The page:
Saturday, July 18, 2009

Kono Michi - 9 Death Haiku

From the liner notes: "9 Death Haiku is a series of songs, each set to a different haiku poem by Japanese Buddhist monks who died in the 18th or 19th centuries, their respective haiku being a final presentation to humankind before making their journey out of this world."

If that isn't the greatest album concept god. Roger Waters would weep.

A home-recorded paean to Eastern philosophy and Western musical mélange, 9 Death Haiku is everything one could hope for from such a unique and ambitious project. Combining chamber strings, toy instruments, and electronic flourishes with siren song vocals, Kono Michi's debut achieves an intensely psychedelic effect while remaining wholly organic. The result is even more grand than its component influences: classical, raga, gagaku, and downtempo electronica all get fair play in Michi's living room studio. Everything sounds equally epic, from the labyrinthian string arrangements to the explosive percussion to the tinkling piano, while Michi's voice floats above the tempest, delivering insight from her elders in a cadence that is both playful and tightly controlled. The album carries the push-pull dynamic of the ocean, its warm undercurrents giving way to the crash of the surf upon the shore. Much like riding the waves, the experience is all too brief, but endlessly desirable. A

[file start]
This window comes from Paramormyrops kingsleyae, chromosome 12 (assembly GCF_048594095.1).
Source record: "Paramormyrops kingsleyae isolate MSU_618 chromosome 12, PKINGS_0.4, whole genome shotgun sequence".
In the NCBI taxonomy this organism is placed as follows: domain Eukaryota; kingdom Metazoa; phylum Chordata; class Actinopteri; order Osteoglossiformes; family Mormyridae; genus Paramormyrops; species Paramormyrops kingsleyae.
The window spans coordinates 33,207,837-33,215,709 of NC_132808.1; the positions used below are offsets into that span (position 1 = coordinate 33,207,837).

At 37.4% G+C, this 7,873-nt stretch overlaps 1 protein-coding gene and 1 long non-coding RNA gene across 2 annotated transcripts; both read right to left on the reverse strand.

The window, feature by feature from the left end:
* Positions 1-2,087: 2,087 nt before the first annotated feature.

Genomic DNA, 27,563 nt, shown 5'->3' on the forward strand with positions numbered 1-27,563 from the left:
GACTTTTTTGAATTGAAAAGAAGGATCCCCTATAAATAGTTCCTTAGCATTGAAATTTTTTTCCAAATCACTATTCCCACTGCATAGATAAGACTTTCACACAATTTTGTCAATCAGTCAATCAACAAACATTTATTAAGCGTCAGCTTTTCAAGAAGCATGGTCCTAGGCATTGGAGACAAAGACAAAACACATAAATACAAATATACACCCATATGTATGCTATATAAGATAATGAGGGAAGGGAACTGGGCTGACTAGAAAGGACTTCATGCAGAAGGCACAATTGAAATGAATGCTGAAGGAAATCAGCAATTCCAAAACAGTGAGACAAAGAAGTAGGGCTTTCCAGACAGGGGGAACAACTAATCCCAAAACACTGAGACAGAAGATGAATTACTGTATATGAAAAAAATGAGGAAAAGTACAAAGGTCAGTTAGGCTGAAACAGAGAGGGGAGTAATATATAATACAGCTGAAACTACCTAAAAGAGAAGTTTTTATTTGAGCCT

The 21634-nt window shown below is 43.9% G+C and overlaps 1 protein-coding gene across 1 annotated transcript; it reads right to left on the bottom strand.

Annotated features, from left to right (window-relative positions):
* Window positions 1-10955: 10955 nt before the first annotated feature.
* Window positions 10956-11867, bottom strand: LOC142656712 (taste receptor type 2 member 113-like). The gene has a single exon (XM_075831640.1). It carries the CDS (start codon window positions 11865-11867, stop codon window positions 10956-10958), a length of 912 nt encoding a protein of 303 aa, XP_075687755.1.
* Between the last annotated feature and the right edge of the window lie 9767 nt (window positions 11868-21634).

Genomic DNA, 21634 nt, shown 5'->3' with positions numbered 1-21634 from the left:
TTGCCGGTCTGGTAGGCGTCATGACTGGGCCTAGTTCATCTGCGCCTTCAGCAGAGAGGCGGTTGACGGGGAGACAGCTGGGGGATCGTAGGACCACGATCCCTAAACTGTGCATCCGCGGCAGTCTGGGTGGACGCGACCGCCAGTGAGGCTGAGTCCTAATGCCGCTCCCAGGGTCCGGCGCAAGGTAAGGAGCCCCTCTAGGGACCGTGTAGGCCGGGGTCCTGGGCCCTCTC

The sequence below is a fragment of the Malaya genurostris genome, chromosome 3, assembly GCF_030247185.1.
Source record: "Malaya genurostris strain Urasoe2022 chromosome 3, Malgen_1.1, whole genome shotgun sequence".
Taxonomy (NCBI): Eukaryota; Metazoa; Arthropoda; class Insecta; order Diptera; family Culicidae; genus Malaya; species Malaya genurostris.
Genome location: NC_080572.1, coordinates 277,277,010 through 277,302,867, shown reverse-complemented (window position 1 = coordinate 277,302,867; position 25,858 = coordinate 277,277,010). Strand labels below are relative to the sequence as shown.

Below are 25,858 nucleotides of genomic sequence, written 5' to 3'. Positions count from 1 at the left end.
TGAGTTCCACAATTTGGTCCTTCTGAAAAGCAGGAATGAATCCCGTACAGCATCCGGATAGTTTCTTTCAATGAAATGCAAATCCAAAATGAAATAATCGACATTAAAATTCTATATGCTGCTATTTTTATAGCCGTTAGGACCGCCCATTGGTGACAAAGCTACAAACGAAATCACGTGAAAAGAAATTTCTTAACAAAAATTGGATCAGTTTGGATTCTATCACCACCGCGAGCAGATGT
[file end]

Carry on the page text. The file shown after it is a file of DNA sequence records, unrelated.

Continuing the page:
Cowboy Junkies, Björk, Philip Glass

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